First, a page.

"Game changing" drug given to first patients in central Ohio


Medical staff at OhioHealth's Neuroscience Center at Riverside Methodist Hospital have reason to celebrate: they are first in the country to treat patients with a new drug in the battle against multiple sclerosis.

Neuroscientist Dr. Aaron Boster said it’s a transformative moment.

“For the first time we can slow someone’s disease down, it’s really special, a very, very big deal," he said.

The significance of the drug Ocrevus lies in how it can slow what's called primary progressive multiple sclerosis. The manufacturer, Genentech, writes that it is the first and only disease-modifying therapy for primary progressive multiple sclerosis or PPMS.

The progressive form of MS is widely regarded as one of the most disabling. Steve Beanblossom was diagnosed with PPMS in 1986 and said that while Ocrevus is not a cure it is significant.

“At least there’s something not only the fact that it slows it down now but it…it gives them at least something to work from…there is a next step,” he said.

Dr. Jacqueline Nicholas, a neuroscientist on the team with Dr. Boster, said it allows her to offer patients some promise beyond treating their symptoms.

“Now I can say this is what we're going to do I have a treatment for you and we're going to try and halt and slow the progression of your disease," she said.

Multiple Sclerosis is caused by damage to the central nervous system caused by the immune system. Dr. Boster said in people with MS, t-cells misbehave, thinking that part of the brain and spinal cord is foreign and attack.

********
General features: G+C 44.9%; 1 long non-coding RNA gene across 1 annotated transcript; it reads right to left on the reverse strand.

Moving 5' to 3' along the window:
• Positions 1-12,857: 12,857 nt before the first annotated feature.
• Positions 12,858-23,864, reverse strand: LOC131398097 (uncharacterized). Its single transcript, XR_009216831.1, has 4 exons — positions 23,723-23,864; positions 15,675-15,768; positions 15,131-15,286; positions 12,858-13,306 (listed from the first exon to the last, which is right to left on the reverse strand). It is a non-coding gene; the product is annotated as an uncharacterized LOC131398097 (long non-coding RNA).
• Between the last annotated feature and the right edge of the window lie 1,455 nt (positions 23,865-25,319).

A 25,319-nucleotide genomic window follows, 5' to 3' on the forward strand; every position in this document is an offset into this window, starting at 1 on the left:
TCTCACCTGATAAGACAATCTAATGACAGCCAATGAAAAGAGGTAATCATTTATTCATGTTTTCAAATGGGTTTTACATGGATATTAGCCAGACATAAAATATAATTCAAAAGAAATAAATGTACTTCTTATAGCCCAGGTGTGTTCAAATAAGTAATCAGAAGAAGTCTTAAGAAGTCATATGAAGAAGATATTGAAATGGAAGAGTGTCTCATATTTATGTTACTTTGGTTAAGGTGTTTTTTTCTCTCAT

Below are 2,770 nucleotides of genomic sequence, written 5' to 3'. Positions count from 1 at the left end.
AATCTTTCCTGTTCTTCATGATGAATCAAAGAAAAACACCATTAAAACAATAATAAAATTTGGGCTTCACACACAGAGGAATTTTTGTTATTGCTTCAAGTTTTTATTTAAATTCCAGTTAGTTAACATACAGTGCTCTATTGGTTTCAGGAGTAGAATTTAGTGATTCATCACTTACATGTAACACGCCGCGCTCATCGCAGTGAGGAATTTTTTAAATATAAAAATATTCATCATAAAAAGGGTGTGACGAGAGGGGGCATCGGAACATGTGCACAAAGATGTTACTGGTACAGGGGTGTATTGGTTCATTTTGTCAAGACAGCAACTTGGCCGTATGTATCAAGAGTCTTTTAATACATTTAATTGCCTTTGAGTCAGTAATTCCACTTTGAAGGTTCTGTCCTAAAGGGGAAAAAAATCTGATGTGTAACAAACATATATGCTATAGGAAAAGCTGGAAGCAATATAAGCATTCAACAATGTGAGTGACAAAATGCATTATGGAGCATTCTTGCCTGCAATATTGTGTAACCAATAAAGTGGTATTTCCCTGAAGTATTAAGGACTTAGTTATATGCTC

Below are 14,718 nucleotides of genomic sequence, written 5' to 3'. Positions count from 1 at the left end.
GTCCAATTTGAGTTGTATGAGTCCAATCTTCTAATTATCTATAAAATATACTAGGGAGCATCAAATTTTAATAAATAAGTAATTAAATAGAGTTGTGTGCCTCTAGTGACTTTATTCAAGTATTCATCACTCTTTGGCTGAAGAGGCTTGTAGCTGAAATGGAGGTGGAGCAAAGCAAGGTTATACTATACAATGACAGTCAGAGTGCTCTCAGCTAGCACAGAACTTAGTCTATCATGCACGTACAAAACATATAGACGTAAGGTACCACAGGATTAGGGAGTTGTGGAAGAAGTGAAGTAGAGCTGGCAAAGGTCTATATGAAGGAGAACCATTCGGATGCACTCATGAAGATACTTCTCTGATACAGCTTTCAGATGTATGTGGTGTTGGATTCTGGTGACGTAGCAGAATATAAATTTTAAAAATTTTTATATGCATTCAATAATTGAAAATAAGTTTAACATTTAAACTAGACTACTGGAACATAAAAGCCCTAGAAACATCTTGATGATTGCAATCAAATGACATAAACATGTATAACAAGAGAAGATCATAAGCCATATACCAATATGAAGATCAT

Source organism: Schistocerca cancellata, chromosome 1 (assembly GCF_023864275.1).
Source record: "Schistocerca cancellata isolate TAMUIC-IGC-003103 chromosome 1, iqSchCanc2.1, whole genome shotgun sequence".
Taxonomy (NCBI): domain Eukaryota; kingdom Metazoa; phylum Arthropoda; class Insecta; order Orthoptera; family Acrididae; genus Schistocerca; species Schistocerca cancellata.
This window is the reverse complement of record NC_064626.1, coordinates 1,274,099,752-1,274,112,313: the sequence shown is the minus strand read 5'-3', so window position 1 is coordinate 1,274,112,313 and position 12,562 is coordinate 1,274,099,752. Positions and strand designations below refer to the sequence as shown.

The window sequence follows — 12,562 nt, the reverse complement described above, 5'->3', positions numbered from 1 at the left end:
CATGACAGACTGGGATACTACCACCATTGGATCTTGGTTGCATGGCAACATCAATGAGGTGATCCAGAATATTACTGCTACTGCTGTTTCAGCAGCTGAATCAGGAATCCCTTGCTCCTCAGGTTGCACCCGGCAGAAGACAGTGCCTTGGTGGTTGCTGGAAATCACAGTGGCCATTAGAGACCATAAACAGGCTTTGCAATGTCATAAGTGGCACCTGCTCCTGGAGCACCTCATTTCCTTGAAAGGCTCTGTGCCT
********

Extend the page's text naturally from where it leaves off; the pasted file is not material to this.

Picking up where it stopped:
The new drug, he said, doesn’t allow the t-cells to be stimulated by b-cells.

“It ends up massively reducing how often people with MS have attacks, massively decreasing new spots that form on their brains and slow down the progression of their disease,” Dr. Boster said.

Patients undergo four to five hours of infusion every six months.

There are other Central Ohio MS experts who are excited and cautious about Ocrevus. Dr. Ken Mankowski, a board-certified neurologist in private practice who runs Decillion Healthcare, said he will deliver this message of encouragement to his patients.

“Don’t change your life plan. We have a lot of choices, continue with the life you planned on living,” he said.

Dr. Mankowski said he started talking about the drug months ago with group lectures for patients at his practice. He plans to prescribe it for patients who have failed one established treatment for relapsing MS or for any patient with primary progressive MS.

His practice identified several patients well before the FDA approval.

“I’m telling patients not to abandon their current treatment if they’re doing well. We want to be strategic and have a well-planned course of treatment,” Dr. Mankowski said.

The Ohio State University Wexner Medical Center MS physicians are planning on administrating the drug. They already have extensive experience treating more than 70 patients who participated in clinical trials that were available here.